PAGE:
As a famed investor once said: I try to help the market. When they want to buy from me and are willing to pay any price, I sell it to them. When they want to sell to me and are willing to sell at any price, I buy from them.
We run a US multi-cap—or flexicap in the new terminology—strategy with around 25 equal-weighted stocks from multiple sectors or industries. We had GameStop—a Fortune 500 company offering games and entertainment products in more than 5000 stores across 10 countries—in this portfolio for quite some time, more than a year. Contrary to popular belief it is not a company which was or is close to bankruptcy. Rather, it had a strong balance sheet with significant cash on the books. In fact, most of the recent years, it has had more cash on the books than the long-term debt, meaning that net debt has been nil. Further, it has had operating cash flows of $300 to $500 million after paying interest of around $50-$60 million. This shows significantly high interest coverage.
Based on the latest earning announced on December 8th, 2020, the company had just $216 million of long-term debt and $75 million cash, i.e. net debt of $141 million. Compare this to its operating cash flow of $199 million. It could simply pay-off its debt using the cash flows and be a debt-free company.
This company was available at a market capitalization ranging from $3 billion to as low as $450 million. A company generating cash flow in the range of $300 million or so.
Naturally, it fit the criteria within the Scientific Investing framework which is based on the core insight: “Most market participants chase alpha but get risks, while one could chase safety and get alpha.”
The Scientific Investing framework that we follow is based on the above insight. The safety chase starts from the core of the companies, i.e., their balance sheets. The balance sheets should be pristine, ideally, with strong presence of cash and zero or low net debt. Further, the companies should have strong and stable business operations. Next step in capital safety is the persistent competitive advantage.
Finally, the company should be available at a significant discount to its intrinsic value.
A detailed analysis of GameStop led us to include it in our portfolio as one of the 25 equal-weighted stocks with an allocation of 4%. It was a long-term hold which could last from anywhere between 1.5-3 years typically, when Mr. Market wants to pay more than its intrinsic value and we find something else which Mr. Market is willing to sell us at much less than its intrinsic value.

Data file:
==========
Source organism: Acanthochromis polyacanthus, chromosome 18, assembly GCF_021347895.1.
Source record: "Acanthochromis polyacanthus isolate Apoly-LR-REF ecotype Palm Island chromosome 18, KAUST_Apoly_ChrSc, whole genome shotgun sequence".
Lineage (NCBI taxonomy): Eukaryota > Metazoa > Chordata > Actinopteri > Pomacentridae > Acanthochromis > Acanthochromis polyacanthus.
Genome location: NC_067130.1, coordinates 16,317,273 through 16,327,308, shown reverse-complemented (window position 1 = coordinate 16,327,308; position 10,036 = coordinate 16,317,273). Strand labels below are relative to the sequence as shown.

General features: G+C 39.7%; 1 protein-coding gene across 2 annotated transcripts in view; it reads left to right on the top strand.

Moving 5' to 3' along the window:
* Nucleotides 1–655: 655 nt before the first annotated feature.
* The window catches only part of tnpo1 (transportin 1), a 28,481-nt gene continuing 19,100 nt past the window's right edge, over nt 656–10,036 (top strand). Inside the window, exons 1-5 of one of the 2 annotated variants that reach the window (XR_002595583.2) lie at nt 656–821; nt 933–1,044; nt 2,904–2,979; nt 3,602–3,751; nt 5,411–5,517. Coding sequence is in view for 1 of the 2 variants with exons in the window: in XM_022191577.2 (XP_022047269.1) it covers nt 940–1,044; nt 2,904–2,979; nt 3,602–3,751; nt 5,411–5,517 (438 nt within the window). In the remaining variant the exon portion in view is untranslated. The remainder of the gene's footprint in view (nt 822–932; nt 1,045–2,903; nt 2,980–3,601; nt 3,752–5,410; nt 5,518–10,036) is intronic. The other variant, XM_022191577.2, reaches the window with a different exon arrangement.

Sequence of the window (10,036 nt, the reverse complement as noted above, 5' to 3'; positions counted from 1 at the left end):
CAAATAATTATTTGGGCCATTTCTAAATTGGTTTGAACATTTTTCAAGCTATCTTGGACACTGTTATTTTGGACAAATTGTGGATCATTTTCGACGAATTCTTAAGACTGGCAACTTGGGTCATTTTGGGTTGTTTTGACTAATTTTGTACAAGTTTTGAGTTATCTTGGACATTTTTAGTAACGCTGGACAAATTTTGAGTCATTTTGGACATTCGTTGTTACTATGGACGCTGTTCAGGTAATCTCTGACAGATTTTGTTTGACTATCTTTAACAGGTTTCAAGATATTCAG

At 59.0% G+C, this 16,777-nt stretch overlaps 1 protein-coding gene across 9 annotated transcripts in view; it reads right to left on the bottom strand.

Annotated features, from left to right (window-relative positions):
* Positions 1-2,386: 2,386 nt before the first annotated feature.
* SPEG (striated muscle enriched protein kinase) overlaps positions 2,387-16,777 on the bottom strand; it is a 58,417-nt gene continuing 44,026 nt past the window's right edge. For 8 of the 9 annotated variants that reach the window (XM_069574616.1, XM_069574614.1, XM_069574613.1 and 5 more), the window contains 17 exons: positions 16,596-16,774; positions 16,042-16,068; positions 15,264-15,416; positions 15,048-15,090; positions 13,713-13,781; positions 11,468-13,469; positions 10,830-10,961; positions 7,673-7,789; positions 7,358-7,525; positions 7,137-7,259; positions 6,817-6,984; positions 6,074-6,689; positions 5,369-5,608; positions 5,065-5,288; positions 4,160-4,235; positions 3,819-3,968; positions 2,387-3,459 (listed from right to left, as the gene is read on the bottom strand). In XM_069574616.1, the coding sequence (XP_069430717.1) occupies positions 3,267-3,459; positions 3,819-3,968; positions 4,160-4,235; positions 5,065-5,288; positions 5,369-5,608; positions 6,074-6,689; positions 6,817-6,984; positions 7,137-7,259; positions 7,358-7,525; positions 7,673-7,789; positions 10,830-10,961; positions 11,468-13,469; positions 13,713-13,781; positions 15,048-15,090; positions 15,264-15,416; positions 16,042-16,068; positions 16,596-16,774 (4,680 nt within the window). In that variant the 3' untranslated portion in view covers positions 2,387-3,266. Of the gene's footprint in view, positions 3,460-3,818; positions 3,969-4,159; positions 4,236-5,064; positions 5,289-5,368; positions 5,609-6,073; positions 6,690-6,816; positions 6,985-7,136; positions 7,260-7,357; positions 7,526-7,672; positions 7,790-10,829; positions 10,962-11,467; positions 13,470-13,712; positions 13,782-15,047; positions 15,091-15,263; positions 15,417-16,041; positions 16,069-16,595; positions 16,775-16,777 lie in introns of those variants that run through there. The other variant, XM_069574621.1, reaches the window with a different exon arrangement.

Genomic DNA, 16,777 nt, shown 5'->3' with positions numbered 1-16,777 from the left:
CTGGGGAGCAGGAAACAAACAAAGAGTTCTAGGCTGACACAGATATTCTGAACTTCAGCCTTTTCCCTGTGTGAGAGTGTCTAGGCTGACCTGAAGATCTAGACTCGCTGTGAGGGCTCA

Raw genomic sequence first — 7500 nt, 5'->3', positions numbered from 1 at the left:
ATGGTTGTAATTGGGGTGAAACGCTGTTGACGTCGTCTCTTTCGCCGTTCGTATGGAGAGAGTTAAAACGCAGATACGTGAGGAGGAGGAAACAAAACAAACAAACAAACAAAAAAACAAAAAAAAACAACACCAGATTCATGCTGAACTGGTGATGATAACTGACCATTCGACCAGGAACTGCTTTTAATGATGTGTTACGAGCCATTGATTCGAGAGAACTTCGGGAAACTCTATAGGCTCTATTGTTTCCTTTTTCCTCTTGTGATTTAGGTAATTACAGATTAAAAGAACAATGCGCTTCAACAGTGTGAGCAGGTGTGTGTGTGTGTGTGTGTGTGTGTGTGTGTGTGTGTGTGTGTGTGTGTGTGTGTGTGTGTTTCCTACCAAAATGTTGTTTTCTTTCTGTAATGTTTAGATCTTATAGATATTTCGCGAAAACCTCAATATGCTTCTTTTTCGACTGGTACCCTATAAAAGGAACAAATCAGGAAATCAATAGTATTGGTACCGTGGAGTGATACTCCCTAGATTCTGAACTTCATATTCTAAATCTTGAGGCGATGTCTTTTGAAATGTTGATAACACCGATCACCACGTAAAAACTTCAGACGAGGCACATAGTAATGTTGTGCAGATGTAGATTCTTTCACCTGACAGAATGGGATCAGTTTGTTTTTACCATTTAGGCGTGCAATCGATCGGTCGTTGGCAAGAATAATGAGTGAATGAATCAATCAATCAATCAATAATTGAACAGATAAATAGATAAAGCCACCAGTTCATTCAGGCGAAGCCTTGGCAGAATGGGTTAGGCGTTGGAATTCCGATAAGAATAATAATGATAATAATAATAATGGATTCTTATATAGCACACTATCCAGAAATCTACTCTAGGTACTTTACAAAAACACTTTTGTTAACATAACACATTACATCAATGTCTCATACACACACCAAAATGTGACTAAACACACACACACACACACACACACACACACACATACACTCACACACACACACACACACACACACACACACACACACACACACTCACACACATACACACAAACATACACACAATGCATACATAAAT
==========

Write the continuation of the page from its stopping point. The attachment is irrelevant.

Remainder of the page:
Every quarter, the company’s developments were getting updated fundamentally and we were keenly watching how it was moving towards a path of digital-first from a traditional retailer. It was expected to be a slow-and-stead unfolding. However, somewhere around Jan 22nd onwards the share price started moving up significantly, going up to more than $100, to as high as $347 from around $40s on Jan 21st. Naturally, since we like to help Mr. Market we exited our position in different tranches at different prices ranging in the $100s to $300s. By Jan 27th we were completely sold out.
What were content to hold for next 2-3 years or even more as the fundamental story unfolded and got reflected in a slow-and-steady manner in the stock price was more than overshadowed by the needs of Mr. Market. We had trapped a Golden Swan, which was perceived as the ugly duckling by Mr. Market. (Ugly duckling, as we all know, is actually a swan, but not necessarily a golden swan.)
Golden Swan is the opposite of Black Swan. Black Swan—popularized by Nassim Taleb—is an extremely rare, but very high negative impact event which cannot be predicted but can be prepared for. Golden swan is an extremely rare, but very high positive impact event which cannot be predicted but prepared for.
The moral of the story is that look for ugly ducklings in a systematic manner. For us, GameStop turned out to be that ugly duckling. Allocate to enough ugly ducklings, i.e., 20-30, so that it increases the probability of a Golden Swan getting trapped. This is in sharp contrast to the widely held belief, popularized by Buffett-partner, Charlie Munger, that one should hold a highly concentrated portfolio to generate alpha. In fact, the 25-stock portfolio, if designed right, not only is a less-riskier portfolio, but also increases the probability of high alpha generation at the same time.
Also read: Investing lessons from Warren Buffett’s letter to shareholders
If done right, most of the time the portfolio would have enough swans to deliver market-beating returns or alpha. However, occasionally it would trap a Golden Swan. This is the venture capital-like aspect of the portfolio design which allows it to significantly increase the upside and alpha potential of this strategy.
Chasing ugly ducklings could lead to trapping Golden Swans!
Disclaimer: Equity investments are subject to market risks. Global investments entail currency and country risks. The above is not a recommendation to buy, sell or hold any of the stocks or sectors mentioned. We and our clients might have exposure to the above-mentioned stocks or sectors. Please consult your investment advisor and assess the suitability of investment products for your circumstances before investing.